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Page last updated at 06:57 GMT, Wednesday, 2 November 2011
Today: Wednesday 2nd November

The Greek cabinet has backed its prime minister over his decision to put the eurozone's rescue deal to a referendum. The Archbishop of Canterbury has called for a tax on financial transactions. And also on today's programme, playing Winston Churchill on stage or screen.

Business news with Simon Jack on the sharp fall of the financial markets and the euro after news of the potential unravelling of the EU bailout package agreed only last week.

A new charity is asking all those over 60 who do not need their winter fuel allowance to donate it to disadvantaged young people. Howard Zetter, founder of Fuel Our Youth, explains the charity's aim.

Talks are being held to try and prevent what could be the biggest strike in decades on 30 November. Brian Strutton, national secretary of the GMB union and one of the TUC's main pension negotiators, outlines what could halt the proposed industrial action.

St Paul's Cathedral in London and the City of London have both dropped their planned legal action to evict protesters camped outside the cathedral. Stuart Fraser, chairman of the policy and resources committee of the City's corporation, explains the decision.

Business news with Simon Jack.

Latest figures show that that there are nearly a million young people without a job, more than at any time for nearly 20 years, with a quarter living in London. In the second of her reports on youth unemployment, Zubeida Malik meets Lauren, a 19-year-old mother from Streatham, South London.

Sport news with Garry Richardson.

Patience in the financial markets expired yesterday as news of a Greek referendum on the eurozone bailout package led to big falls in stock markets. Elena Panaritis, an MP from the Greek Pasok party, explains if Greece will accept the deal.

A review of the papers.

Lewis Carroll's novels about Alice and her adventures are among the most widely translated and quoted books in the world and have inspired writers and musicians from James Joyce to John Lennon. Arts correspondent Rebecca Jones has been to a new exhibition at Tate Liverpool which aims to show for the first time the influence the Alice books have also had on the visual arts.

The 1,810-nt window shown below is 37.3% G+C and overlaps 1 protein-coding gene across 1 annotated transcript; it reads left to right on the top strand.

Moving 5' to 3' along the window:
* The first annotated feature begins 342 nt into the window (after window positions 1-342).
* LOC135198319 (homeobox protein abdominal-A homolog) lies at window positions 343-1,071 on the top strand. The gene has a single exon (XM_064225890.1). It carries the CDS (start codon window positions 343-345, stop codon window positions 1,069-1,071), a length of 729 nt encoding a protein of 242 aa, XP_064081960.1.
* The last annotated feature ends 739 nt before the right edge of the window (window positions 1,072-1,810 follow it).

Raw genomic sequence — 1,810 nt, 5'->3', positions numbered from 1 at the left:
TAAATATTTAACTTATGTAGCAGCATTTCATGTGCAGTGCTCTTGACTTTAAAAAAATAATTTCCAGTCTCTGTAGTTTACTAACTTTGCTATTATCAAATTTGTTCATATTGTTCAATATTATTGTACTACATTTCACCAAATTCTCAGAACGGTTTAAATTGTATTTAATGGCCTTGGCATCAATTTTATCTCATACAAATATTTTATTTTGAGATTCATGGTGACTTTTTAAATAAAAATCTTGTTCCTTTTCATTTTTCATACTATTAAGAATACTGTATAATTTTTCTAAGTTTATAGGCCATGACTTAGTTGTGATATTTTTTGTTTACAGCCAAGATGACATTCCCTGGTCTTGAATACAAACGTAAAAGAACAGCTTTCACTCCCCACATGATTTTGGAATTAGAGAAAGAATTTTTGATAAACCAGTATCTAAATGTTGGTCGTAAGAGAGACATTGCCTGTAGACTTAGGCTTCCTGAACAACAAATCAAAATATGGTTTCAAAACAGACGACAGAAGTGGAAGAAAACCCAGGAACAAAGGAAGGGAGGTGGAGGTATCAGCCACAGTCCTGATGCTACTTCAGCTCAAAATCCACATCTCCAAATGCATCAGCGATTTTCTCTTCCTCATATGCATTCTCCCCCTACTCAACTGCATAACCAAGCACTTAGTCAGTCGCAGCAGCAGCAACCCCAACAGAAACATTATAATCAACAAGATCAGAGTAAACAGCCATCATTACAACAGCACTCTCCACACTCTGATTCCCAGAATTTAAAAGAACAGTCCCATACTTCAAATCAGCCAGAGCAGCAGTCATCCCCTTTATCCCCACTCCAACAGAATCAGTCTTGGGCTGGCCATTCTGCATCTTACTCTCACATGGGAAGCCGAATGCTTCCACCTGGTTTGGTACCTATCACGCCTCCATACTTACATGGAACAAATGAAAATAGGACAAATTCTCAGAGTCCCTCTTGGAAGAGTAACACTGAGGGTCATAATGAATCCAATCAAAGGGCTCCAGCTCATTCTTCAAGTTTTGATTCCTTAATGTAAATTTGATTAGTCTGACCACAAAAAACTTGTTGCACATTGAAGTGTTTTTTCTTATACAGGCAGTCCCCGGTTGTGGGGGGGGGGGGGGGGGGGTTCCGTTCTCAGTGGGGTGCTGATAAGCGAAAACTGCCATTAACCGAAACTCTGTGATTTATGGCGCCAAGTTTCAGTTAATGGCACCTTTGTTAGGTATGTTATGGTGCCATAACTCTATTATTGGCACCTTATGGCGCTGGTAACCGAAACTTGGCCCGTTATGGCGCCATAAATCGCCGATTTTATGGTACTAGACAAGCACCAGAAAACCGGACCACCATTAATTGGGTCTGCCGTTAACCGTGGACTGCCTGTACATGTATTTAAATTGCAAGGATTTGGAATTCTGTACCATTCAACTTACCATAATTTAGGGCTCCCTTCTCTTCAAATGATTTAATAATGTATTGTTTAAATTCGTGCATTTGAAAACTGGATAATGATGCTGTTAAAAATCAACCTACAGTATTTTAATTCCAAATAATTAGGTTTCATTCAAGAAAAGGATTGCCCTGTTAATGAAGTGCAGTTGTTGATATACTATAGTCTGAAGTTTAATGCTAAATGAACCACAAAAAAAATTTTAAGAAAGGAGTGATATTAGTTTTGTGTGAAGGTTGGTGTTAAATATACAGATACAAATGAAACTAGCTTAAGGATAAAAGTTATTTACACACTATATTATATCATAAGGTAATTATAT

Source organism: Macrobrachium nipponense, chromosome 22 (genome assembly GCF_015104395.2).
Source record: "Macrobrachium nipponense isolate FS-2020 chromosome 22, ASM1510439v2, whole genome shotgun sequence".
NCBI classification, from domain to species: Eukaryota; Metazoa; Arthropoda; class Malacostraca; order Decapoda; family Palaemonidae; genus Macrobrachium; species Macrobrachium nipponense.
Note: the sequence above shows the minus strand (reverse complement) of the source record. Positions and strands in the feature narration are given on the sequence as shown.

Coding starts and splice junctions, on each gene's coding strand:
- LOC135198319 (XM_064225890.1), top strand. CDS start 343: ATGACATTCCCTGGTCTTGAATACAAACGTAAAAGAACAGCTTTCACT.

Thought for The Day with Anne Atkins - novelist and columnist.

After days of criticism from the public and the press, St Paul's Cathedral has now made it clear it will not be trying to evict anti-capitalist protesters from its grounds, while acknowledging the protestors demands that "something must be done". The Bishop of London, Dr Richard Chartres, outline his view of the protest and the church's attitude to finance.

What will happen if the Greek public says no to the eurozone rescue deal in a referendum? Richard Corbett, member of the cabinet of the European Council president, explains his concerns.

Joanna Yeates' landlord Christopher Jefferies received damages payments from eight newspapers who branded him a "freak" and "a peeping tom" after being arrested by police investigating her murder. Mr Jefferies, who was released without charge, describes how his life changed after the police knocked on his door.

There have been more than 100 stage and screen portrayals of Winston Churchill. So how do actors approach that iconic role when it has been done so many times before? Nicola Stanbridge met actor Warren Clarke, who is playing the former prime minister in the West End play Three Days in May.

Sport news with Garry Richardson.

With US presidential elections one year away, most opinion polls show a majority of Americans are unhappy with Barack Obama's performance and do not think he deserves to be re-elected, although a Republican contender is yet to be decided. North America editor Mark Mardell reports from the key swing state of Ohio on how the electoral race is shaping up.

Business news with Simon Jack.

Health and safety figures are expected to show that accidents on farms account for around a fifth of Britain's workplace deaths - even though farmers make up less than 2% of the working population. Dave Howard investigates what the agricultural industry is doing to improve its health and safety record.

One of the notable features of European policy-making is that for anything to get done, it is the French and Germans who make it happen. Gideon Rachman, the FT's chief foreign affairs correspondent, gives his view on the Merkozy - Sarkozy/Merkel - double act.

It is 75 years ago that the BBC first broadcast a continuous high definition television service - the TV we recognise today. John Trenouth, a television historian, and Adrian Mars, a technology journalist and futurologist, discuss the long-term significance of television.



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